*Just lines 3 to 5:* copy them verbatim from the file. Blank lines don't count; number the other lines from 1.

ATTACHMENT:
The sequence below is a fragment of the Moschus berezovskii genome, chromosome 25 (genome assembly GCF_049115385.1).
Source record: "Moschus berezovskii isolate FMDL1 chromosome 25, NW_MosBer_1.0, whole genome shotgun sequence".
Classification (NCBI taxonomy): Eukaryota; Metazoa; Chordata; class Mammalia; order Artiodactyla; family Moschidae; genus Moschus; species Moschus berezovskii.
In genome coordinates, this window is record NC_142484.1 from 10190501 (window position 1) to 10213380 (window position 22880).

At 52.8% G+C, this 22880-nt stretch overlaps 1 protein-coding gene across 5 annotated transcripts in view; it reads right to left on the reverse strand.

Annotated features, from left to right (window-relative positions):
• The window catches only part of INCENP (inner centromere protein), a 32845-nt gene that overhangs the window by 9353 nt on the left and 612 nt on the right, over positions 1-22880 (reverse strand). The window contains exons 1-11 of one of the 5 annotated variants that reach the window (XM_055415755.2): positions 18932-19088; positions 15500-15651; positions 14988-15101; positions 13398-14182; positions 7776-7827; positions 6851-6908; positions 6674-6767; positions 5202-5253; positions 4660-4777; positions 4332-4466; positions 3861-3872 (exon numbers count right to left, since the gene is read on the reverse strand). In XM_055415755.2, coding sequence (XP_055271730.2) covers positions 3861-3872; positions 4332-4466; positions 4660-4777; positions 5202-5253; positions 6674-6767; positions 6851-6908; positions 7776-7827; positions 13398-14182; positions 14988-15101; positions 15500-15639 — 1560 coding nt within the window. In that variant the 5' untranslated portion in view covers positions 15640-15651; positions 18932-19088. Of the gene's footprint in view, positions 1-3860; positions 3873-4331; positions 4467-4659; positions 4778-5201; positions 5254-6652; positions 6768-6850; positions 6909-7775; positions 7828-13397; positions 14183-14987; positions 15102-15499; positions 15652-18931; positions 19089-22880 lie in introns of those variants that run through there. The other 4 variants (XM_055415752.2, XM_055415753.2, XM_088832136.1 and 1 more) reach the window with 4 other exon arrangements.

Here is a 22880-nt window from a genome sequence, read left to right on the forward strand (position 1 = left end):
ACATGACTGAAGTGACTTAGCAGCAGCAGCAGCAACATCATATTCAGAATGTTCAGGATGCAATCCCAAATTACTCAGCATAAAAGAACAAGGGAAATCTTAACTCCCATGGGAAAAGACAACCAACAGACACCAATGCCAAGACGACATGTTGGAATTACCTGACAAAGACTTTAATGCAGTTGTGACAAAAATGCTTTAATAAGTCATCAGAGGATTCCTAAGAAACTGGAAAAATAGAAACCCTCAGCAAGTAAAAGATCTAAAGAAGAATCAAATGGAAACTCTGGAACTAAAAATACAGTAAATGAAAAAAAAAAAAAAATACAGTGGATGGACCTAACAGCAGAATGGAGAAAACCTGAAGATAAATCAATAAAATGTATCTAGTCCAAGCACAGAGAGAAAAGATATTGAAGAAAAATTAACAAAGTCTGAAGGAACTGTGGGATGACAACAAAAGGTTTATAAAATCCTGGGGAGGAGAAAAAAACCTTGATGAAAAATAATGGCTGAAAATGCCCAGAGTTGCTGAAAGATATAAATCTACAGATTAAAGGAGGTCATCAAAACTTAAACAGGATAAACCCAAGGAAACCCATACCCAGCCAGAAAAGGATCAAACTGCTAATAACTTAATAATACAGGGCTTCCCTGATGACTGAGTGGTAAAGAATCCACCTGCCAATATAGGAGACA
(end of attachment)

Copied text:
Classification (NCBI taxonomy): Eukaryota; Metazoa; Chordata; class Mammalia; order Artiodactyla; family Moschidae; genus Moschus; species Moschus berezovskii.
In genome coordinates, this window is record NC_142484.1 from 10190501 (window position 1) to 10213380 (window position 22880).

At 52.8% G+C, this 22880-nt stretch overlaps 1 protein-coding gene across 5 annotated transcripts in view; it reads right to left on the reverse strand.